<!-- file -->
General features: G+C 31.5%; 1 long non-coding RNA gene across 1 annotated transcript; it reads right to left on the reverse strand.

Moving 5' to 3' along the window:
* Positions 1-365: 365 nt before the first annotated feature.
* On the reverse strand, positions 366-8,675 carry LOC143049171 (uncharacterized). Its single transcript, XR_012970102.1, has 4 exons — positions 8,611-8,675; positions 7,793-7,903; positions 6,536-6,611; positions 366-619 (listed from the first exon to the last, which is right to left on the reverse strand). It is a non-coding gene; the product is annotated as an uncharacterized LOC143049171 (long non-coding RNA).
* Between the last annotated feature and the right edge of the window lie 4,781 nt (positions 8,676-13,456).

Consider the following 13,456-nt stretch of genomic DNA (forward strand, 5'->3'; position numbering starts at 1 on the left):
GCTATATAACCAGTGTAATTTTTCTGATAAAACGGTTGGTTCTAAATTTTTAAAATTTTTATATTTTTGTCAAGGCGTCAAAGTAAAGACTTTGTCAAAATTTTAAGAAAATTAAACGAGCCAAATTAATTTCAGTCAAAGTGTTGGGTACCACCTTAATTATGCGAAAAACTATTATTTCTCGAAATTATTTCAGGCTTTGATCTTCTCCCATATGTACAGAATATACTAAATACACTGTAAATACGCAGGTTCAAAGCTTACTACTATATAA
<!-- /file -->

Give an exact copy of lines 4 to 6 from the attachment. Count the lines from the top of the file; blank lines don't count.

* On the reverse strand, positions 366-8,675 carry LOC143049171 (uncharacterized). Its single transcript, XR_012970102.1, has 4 exons — positions 8,611-8,675; positions 7,793-7,903; positions 6,536-6,611; positions 366-619 (listed from the first exon to the last, which is right to left on the reverse strand). It is a non-coding gene; the product is annotated as an uncharacterized LOC143049171 (long non-coding RNA).
* Between the last annotated feature and the right edge of the window lie 4,781 nt (positions 8,676-13,456).

Consider the following 13,456-nt stretch of genomic DNA (forward strand, 5'->3'; position numbering starts at 1 on the left):